pharmacy questions

pharmacy questions

Order Description

NEED 4 lines for each questions.

Disposing of medicines by throwing them away in the normal garbage or pouring them down the sink, is not an appropriate means of disposal. The purpose of this exercise is for students to reflect on what constitutes appropriate medicines disposal and to become familiar with the Return Unwanted Medicines (RUM) project. Refesh your knowledge on this project by following this link: http://www.returnmed.com.au/

Q!. Briefly explain why “normal disposal” of medicines in the garbage or down the sink is not appropriate.

Q2. Provide a detailed explanation of how the RUM scheme works from patient to final destruction. If your placement is in hospital pharmacy, include the return of medicines from various departments.

Q3. Does your placement site actively promote the RUM service to the public? If so, how do they do this? Do you have any ideas that could be implemented to increase patient awareness of this service?

Q4. What classes of medicines should not be disposed of via the RUM project?

The purpose of this exercise is to take a disease state that you have studied this semester and investigate its treatment in the patient group for your specific, placement site. Though the prevalence of diabetes (all types) will depend on patient demographics, the medicines dispensed will depend on both this and prescriber preferences.

Q1. Discuss overall dispensing of diabetes related medication in this site. Compare and contrast this with your previous placement site/s. how does this dispensing pattern correlate with the patient demographic information that you discovered in your day 3 exercises?

Q2. Note the different brands and type of insulin stocked in this pharmacy. Note the stock holding of oral hypoglycemic. Discuss with the dispensary staff which of these products are most commonly used. Considering what you have learned in pharmacotherapeutics, does this pattern fit with what would be considered best practice?

Q3. Does this site provide access to the National Diabete Services Scheme (NDSS)? If your placement site is not an Access point, do they have written information to provide to patients who would benefit from this service? Do staff at this site provide patients with disease state education and/or education on the use of devices such as insulin pens, lancets and blood glucose meters? If so, which staff fill this role and if not, where do they refer patients to for education? Does this site conduct public awareness campaigns for this disease state? If so, what is involved in these campaigns? If not, discuss how you could organize and run an awareness campaign at your placement site.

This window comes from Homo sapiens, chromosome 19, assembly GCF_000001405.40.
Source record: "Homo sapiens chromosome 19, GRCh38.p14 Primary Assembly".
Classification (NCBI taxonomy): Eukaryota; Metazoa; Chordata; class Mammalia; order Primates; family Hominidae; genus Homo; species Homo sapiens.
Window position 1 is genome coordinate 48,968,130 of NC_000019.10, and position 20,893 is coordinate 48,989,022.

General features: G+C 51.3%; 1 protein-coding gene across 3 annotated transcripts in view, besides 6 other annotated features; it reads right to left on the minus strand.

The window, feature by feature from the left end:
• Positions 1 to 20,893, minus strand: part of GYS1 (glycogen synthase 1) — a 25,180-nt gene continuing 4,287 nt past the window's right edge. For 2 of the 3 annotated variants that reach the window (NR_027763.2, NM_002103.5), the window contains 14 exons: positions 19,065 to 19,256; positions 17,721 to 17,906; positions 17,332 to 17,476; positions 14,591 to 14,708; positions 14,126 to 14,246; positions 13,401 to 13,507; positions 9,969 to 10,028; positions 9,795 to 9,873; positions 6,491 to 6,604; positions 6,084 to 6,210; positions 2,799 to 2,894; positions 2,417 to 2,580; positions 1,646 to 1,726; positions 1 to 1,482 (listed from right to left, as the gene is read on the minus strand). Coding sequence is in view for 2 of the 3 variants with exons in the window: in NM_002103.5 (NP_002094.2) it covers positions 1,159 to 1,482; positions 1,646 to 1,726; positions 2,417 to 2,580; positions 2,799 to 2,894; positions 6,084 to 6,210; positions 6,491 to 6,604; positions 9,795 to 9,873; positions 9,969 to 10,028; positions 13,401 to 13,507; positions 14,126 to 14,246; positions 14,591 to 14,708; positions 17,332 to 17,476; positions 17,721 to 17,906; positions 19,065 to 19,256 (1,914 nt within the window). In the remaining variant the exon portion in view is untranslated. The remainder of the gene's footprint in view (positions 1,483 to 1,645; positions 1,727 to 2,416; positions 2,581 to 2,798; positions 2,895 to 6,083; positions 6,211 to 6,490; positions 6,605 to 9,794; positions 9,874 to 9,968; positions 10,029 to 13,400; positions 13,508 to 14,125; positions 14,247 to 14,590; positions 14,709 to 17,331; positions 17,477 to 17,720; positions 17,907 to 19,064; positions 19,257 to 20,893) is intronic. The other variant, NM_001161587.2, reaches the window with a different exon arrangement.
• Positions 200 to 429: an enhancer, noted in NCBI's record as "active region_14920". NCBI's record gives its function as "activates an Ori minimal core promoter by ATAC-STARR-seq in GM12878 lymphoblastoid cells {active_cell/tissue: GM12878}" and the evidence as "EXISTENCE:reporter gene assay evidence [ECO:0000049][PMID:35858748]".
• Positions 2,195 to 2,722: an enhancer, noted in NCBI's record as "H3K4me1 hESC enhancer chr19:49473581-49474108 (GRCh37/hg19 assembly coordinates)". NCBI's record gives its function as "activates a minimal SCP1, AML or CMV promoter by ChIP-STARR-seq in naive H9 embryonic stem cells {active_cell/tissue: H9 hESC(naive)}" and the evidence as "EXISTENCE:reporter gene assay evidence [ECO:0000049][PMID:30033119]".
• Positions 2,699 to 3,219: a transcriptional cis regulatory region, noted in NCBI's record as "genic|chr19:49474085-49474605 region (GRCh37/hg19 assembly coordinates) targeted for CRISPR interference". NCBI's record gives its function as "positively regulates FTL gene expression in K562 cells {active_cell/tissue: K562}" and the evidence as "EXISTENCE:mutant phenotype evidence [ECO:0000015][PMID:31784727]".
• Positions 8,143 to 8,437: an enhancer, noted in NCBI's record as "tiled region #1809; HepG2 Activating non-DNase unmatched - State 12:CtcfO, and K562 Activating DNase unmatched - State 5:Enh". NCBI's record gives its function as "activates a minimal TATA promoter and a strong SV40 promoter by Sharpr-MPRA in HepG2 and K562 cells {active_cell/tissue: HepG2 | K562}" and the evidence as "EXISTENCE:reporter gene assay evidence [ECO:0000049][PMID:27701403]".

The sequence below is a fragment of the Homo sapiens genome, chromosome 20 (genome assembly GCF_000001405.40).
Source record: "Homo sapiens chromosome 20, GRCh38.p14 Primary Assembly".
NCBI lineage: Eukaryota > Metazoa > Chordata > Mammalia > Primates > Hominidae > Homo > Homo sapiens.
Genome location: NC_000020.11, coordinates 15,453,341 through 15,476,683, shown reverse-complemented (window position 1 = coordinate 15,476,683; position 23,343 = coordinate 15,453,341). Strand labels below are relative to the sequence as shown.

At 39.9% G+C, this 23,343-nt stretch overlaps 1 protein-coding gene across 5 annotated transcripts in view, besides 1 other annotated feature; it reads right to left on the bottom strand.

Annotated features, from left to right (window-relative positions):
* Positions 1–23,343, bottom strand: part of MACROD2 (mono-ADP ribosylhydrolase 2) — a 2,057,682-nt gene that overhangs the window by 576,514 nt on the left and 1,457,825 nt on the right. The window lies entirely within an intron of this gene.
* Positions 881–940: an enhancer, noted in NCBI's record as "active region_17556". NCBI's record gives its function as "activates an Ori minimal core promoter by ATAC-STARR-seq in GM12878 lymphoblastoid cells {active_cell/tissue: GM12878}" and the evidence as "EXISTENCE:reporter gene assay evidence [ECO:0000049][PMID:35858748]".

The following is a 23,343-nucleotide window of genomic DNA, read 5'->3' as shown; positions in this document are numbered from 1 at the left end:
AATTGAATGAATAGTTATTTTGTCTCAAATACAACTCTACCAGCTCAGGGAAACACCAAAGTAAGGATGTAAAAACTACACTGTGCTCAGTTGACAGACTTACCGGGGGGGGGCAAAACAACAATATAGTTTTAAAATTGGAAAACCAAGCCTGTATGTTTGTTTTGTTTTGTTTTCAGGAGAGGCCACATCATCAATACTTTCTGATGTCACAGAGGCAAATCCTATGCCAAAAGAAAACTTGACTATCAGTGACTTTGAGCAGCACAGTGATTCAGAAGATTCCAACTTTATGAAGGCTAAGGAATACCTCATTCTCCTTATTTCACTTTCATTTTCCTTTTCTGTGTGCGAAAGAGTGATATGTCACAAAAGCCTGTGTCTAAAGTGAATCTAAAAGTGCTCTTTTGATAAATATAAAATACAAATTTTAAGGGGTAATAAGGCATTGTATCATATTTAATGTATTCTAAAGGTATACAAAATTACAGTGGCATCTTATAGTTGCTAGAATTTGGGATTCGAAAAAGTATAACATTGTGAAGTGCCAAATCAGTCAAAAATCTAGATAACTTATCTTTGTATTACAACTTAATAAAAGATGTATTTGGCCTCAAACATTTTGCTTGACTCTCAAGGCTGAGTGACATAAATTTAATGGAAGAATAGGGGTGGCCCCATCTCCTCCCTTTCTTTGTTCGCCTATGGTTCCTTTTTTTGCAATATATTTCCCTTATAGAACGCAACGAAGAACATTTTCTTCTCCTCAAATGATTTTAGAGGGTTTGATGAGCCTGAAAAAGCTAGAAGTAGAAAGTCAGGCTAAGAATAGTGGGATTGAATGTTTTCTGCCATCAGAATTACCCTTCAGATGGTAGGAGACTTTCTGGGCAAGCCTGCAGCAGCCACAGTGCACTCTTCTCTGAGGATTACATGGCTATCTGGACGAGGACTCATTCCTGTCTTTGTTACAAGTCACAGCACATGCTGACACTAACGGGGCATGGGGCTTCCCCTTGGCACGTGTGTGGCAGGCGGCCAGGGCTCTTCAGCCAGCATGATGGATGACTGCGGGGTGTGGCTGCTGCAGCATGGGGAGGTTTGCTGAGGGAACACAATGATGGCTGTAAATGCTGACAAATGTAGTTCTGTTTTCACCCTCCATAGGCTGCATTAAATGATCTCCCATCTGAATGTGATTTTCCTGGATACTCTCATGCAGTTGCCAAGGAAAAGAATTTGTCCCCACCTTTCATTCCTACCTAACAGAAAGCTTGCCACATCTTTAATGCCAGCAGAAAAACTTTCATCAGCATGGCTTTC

Delivery of temperature sensitive medicines requires prompt and appropriate management to ensure the cold chain is maintained, and that product integrity is not compromised.
Q1. Observe and comment on how the pharmacy ensures that the cold chain is maintained when reveiving stock deliveries from wholesalers.

Correct monitoring of refrigeration systems in pharmacy is essential to ensure that vaccines and other temperature sensitive products are stored at appropriate empteratures. Pharmacy refrigerators must be monitored daily by a laboratory proven minimum/maximum thermometer, as it is not always possible to detect critical changes in medicine by observing its physical appearance.

Q2. Who is responsible for monitoring the fridge temperatures in your placement site and how are the temperatures recorded? (e.g. log book or electronic)